Nnei - page 3
How many gov't nurses have used the NNEI program to get BSN or MSN? Was ALL of you education paid for???? We have 4 nurse that utilized the program & then told opps we have no monies & got stuck with BIG $$$ in our own... Read More
- 0Jun 3, '09 by blueheavenI think that many times, difficulties with the program are due to the coordinator at the VA hospital that you work in. I know that the coordinator at my facility is wonderful and she goes to any length to get our funding. The coordinator at my previous facility was almost non-existant and I don't know of many nurses there who utilized this funding. By the way, those of you interested in starting this summer....NNEI is out of funding until next fiscal year but you can still get all that nasty paperwork before hand. I have applied and been accepted but not starting until this fall when the cash is available.
They also have a cap on what they will pay per credit hour. Look for a program that the funding will cover tuition as well as books. Download the NNEI handbook which is a really big help in understanding how it works.
- 0May 3, '10 by CNL2BI have just started receiving NNEI funding. It does all seem to be a pretty big headache. I am starting classes next week and although I have been approved for funding, the money hasn't landed in my account yet. My tuition was due 3 weeks ago, so I am left floating the money until the reimbursement actually shows up. It does seems to vary from VISN to VISN and coordinator to coordinator when they will allow you to be paid, which I think sucks. The schools want their money right away and are pretty inflexible when they say you are waiting for your scholarship cash to come through.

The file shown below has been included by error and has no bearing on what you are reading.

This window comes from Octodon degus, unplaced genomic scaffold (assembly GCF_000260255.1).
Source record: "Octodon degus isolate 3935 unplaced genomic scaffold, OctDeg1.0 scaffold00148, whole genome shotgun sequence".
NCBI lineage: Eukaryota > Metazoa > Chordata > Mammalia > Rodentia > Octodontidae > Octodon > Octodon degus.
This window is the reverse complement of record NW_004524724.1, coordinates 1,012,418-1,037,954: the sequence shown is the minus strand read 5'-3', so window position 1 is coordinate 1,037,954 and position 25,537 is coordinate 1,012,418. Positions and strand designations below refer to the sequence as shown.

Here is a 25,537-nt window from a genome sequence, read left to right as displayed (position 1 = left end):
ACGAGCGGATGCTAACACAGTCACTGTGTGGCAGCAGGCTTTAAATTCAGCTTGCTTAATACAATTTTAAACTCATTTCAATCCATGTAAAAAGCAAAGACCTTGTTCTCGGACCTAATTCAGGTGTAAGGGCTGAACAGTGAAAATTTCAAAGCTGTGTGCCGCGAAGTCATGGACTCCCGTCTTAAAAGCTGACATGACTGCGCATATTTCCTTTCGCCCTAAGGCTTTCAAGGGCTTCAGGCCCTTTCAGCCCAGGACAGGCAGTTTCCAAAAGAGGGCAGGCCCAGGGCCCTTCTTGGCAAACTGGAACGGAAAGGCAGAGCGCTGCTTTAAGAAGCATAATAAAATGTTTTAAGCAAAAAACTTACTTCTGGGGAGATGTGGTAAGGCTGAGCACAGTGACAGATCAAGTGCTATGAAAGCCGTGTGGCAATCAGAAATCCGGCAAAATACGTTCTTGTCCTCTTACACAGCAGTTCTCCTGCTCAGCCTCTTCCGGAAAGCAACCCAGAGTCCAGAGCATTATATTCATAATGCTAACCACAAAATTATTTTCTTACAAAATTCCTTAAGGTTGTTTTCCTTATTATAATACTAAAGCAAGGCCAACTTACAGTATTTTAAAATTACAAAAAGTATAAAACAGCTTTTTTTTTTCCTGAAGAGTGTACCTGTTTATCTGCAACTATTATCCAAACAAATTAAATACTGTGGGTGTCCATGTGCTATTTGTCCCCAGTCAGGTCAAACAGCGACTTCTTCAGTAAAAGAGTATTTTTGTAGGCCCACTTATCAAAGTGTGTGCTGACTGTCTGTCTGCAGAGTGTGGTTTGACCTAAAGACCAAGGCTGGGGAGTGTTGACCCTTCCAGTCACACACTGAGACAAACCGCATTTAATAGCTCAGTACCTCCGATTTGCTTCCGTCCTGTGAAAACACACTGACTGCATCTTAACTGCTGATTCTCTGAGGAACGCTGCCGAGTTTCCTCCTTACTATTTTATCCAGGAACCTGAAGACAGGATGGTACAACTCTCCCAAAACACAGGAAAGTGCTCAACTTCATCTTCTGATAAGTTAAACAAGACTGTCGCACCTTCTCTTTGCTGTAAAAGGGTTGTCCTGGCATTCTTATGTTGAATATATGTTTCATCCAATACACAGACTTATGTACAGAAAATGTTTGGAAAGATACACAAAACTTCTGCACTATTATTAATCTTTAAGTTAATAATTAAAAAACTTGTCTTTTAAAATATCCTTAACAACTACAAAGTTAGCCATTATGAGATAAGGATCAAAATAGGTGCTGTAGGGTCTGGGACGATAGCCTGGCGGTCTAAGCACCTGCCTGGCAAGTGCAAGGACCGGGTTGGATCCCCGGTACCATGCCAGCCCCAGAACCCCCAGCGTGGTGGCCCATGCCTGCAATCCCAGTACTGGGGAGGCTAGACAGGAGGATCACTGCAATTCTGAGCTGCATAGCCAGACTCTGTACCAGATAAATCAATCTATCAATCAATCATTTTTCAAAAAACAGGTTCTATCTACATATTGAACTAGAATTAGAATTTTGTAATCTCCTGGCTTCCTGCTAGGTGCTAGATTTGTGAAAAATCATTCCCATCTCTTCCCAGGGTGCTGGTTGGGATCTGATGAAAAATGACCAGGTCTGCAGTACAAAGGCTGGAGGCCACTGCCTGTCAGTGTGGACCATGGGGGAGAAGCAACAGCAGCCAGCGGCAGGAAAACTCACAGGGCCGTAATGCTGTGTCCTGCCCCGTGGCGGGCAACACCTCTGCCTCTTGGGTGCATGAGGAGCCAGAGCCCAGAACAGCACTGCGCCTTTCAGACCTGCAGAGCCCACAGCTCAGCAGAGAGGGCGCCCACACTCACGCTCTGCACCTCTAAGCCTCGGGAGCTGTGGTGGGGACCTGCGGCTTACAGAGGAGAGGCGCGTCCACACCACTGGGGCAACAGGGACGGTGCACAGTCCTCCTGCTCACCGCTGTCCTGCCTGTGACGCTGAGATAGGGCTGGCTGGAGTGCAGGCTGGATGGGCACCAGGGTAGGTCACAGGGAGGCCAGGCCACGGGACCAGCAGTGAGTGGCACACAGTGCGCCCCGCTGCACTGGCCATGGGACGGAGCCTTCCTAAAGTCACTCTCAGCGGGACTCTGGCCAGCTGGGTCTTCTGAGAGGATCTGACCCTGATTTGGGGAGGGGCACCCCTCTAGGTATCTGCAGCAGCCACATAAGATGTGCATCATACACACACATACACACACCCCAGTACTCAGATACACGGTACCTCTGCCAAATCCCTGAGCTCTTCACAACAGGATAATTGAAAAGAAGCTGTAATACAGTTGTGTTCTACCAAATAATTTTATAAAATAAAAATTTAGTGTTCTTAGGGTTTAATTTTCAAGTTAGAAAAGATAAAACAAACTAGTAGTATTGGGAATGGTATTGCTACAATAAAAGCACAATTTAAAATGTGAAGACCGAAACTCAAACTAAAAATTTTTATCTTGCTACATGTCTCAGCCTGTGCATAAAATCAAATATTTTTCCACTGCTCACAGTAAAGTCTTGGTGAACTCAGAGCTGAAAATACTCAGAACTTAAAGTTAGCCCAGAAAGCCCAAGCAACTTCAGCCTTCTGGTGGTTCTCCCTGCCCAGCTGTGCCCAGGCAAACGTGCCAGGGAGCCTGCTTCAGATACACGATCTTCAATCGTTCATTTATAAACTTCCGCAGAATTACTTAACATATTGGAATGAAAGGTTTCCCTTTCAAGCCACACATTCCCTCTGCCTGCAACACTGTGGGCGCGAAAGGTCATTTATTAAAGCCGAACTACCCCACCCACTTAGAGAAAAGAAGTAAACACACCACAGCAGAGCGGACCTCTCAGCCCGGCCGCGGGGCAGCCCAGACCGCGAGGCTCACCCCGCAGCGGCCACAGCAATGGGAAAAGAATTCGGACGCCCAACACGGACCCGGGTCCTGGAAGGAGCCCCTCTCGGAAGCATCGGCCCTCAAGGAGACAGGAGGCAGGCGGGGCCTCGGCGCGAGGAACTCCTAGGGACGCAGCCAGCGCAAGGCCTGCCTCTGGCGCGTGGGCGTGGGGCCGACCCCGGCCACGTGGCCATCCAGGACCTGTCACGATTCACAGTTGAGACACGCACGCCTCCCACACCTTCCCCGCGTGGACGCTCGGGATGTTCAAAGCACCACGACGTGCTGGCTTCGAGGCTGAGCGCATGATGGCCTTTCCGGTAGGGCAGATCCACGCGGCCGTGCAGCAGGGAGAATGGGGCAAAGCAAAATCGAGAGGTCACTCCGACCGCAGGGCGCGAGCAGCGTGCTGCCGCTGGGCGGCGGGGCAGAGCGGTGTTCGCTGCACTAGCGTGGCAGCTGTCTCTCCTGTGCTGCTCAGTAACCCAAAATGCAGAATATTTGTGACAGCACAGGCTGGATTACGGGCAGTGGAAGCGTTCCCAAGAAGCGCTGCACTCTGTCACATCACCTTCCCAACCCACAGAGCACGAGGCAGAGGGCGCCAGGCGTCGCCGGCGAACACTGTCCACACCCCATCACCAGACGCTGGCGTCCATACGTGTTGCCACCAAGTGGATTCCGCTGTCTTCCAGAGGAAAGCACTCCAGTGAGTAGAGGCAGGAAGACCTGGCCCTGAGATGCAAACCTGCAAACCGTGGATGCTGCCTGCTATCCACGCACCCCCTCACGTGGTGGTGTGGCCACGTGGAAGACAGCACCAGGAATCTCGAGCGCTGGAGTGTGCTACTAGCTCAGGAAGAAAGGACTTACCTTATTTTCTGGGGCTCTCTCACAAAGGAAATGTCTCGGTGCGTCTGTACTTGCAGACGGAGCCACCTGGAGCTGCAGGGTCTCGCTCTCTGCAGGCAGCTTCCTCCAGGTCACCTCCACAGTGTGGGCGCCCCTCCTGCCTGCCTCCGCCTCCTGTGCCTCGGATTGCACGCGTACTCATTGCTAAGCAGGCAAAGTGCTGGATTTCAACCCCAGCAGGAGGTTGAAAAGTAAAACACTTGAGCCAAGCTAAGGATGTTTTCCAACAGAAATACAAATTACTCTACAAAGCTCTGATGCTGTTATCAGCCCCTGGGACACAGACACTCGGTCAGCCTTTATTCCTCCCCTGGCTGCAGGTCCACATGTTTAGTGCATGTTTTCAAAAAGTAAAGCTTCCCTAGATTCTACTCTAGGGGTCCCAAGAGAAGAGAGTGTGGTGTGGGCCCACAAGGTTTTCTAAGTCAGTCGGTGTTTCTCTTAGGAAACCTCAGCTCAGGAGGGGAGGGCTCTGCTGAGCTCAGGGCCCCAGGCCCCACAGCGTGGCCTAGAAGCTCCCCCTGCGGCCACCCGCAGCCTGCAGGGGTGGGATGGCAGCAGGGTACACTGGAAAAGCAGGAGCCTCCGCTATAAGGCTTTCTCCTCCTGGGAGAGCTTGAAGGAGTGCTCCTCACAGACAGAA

The program does have some really strict guidelines re: how you have to progress through school and how long you have to work afterward to fulfill your obligation when you are done. One of the big sticklers is that you have to work FULL TIME -- so for you PT nurses, that time you put in after you finished your degree DOESN'T COUNT -- and that is spelled out in the program guidelines even though it doesn't explicitly state it in my contract. My NNEI coordinator told me as such, and you should have been informed of that too. When you are actually going to school, you can be part time depending on what your manager agrees to, but after you graduate, it is full time for however long your service obligation states.